Respirator warning

The Occupational Safety and Health Administration (OSHA) usually comes to mind when we think about worker safety, and we only consider the EPA when it comes to environmental regulations. But with pesticide applications, the EPA does double duty.

The Worker Protection Standard (WPS) is an EPA regulation that protects agricultural workers, pesticide applicators and handlers, focusing on safety training, personal protective equipment (PPE), restricted-entry intervals and other strategies to reduce pesticide exposure.

Originally issued in 1992, the EPA made significant revisions to the standard in 2015. Most of those changes became effective Jan. 2, 2017, and one of the biggest differences is in the area of respiratory protection.

Pesticide applicators and handlers, including farm owners and their immediate family, must comply with the WPS requirements for respirator training, medical evaluation and fit testing when they apply any pesticide for agricultural use that requires a respirator on the label.

The WPS knits together some elements of OSHA regulations with standards developed by the National Institute for Occupational Safety and Health (NIOSH) related to PPE use. While OSHA grants employers with 10 or fewer employees and family farms some exceptions, this is not the case with EPA’s WPS regulations.

Betsy Buffington, an Extension Program Specialist with the Pesticide Safety Education Program at Iowa State, notes, “No one who uses WPS-labeled pesticides is completely exempt from the WPS requirements.”

The WPS applies to both general-use and restricted-use pesticides and protects the people who apply pesticides as well as those who work in areas where pesticides have been applied, including farms, forests, nurseries and greenhouses.

This change has caused many questions from producers about how to comply with the new standards on respirator use.

“Many producers are just learning about the new WPS requirement for a medical evaluation, fit testing and respirator training before using a respirator,” Buffington says.

The first step is the medical evaluation, and the EPA uses the same format as OSHA. The process, not unlike a sports physical, is to determine that a worker is healthy enough to use a respirator. Contact a provider at an occupational health clinic or your regular healthcare provider to see if they can conduct this examination.

Following the medical exam, the operator or employee should be fit-tested for a respirator. A fit test checks the seal of a tight-fitting respirator — including disposable particulate-filtering masks — to ensure the wearer is well protected from inhaling pesticides or other contaminants. Some occupational health clinics also do respirator fit-testing that complies with the OSHA standard.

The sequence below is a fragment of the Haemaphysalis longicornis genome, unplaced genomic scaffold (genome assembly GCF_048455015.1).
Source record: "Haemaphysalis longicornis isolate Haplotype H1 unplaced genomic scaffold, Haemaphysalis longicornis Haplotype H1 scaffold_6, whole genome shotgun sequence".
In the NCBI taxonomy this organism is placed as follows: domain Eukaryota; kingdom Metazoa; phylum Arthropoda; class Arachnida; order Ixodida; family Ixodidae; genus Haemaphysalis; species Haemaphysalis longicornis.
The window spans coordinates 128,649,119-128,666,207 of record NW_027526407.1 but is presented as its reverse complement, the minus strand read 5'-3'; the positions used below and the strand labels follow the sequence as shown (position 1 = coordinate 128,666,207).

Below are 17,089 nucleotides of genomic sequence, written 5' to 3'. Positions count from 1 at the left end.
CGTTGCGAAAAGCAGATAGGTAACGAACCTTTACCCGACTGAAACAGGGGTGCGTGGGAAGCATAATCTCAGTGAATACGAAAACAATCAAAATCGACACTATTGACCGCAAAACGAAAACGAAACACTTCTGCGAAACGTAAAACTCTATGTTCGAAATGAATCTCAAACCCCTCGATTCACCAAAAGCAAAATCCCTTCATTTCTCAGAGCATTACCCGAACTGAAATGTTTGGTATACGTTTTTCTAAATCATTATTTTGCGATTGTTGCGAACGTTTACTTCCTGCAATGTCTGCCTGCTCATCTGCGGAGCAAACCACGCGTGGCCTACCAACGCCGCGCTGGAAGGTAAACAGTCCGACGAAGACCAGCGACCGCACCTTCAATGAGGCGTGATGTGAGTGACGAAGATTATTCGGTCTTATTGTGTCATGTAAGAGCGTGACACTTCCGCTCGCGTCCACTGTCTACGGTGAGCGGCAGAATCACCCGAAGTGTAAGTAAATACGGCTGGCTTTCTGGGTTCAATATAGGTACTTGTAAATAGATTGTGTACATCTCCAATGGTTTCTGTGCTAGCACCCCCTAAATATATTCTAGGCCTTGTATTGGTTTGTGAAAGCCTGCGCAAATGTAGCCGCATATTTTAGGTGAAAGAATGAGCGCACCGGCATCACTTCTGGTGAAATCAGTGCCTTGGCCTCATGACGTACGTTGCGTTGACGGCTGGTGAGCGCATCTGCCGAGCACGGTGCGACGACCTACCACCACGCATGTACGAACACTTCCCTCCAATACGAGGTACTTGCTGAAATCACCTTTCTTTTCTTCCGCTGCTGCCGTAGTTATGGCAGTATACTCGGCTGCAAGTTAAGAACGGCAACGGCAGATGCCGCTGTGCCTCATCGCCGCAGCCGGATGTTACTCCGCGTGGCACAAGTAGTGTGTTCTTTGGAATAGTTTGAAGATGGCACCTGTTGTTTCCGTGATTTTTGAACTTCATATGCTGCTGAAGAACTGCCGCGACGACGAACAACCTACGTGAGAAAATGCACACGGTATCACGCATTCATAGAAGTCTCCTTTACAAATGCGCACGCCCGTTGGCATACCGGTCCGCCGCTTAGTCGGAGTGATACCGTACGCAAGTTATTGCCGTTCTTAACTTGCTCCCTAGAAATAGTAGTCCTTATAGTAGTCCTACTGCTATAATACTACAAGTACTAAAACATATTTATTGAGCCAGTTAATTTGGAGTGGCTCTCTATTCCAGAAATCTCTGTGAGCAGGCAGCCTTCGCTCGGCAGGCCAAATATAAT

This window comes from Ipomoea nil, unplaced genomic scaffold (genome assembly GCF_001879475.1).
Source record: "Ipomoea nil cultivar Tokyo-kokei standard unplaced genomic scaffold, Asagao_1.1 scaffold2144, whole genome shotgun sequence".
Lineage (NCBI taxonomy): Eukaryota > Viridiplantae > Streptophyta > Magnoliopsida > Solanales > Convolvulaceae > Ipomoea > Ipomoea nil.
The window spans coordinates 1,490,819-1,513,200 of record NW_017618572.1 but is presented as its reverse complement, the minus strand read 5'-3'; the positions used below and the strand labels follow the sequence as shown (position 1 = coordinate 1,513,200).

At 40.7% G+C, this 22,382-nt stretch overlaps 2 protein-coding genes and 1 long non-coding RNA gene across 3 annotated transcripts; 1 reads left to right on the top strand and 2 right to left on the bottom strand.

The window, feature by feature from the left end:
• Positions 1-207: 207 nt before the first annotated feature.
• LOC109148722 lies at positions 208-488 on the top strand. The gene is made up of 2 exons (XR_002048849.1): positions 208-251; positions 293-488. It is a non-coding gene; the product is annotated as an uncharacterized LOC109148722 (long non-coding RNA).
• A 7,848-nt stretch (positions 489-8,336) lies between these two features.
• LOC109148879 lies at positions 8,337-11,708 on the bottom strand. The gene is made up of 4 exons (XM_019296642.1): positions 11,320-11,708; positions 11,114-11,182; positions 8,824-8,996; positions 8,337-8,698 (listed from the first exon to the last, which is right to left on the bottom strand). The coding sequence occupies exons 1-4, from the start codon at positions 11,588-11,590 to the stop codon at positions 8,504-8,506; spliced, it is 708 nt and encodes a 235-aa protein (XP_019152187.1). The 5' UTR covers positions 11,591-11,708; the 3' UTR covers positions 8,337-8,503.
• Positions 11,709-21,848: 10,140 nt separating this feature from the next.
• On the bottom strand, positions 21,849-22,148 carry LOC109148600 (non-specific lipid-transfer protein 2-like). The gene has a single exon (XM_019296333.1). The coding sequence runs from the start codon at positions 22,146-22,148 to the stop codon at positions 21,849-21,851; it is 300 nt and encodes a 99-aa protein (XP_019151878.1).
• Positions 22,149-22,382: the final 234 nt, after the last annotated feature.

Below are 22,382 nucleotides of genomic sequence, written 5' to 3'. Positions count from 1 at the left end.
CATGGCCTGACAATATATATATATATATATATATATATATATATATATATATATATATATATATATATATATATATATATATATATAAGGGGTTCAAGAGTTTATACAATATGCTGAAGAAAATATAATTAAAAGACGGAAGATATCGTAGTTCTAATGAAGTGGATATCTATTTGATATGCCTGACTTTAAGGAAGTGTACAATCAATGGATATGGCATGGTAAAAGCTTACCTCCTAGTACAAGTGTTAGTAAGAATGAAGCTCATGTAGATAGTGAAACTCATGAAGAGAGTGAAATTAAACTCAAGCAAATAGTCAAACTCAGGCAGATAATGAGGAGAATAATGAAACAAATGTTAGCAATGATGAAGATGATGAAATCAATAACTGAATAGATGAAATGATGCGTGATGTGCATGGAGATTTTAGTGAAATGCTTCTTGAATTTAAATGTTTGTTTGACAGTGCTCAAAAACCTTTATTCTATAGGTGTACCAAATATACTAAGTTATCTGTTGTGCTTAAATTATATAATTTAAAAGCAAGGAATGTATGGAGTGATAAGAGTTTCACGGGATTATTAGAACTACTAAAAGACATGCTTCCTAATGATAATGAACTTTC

Finally, training is required to ensure workers know how to maintain, use, clean up and store the respirator required for the specific type of pesticide being used. Training can be done online or in person, but a record of completion must be kept.

All records must be kept for two years, and fit tests should be conducted at least annually.

Laura Castro, the Pesticide Regulatory Specialist at the Iowa Department of Agriculture, states, says, “Compliance with respiratory protection requirements may be more challenging for small agricultural operations because they have limited time and resources to devote to health and safety.”

Because of this, the Iowa Department of Agriculture is developing a WPS website with resources for all applicators so that they can more easily comply with the new regulations.

Castro notes a number of commonly used pesticides require respirators. Some examples include BASF’s new dicamba formulation Engenia, Agrisolutions 912 Herbicide, Solera Paraquat Concentrate and HELM Agro HELMQUAT 3SL.

Some pesticides require a respirator only for certain uses; for instance, the label of Avid 0.15EC Miticide/Insecticide says: “For shadehouse and greenhouse uses, applicators and other handlers must wear a dust/mist-filtering NIOSH-approved respirator with any R, P, or HE filter.”

Buffington emphasizes a close reading of the label to understand the requirements. There are three things to look for:

  • if a respirator is listed under PPE requirements;
  • if the product has an agricultural use requirements box, which designates it as covered by the WPS;
  • and finally, if the product is being used for a WPS purpose, rather than non-WPS uses such as rights-of-way applications.

“Everybody needs to comply with respirator requirements if one is listed in the required PPE section, so be sure to read your pesticide label because some approved uses may differ in PPE requirements,” Castro says. “There are no exemptions based on operation size: Everybody is covered, including self-employed individuals and private farmers.”

Brandi Janssen, PhD, directs Iowa’s Center for Agricultural Safety and Health (I-CASH) at the University of Iowa’s College of Public Health.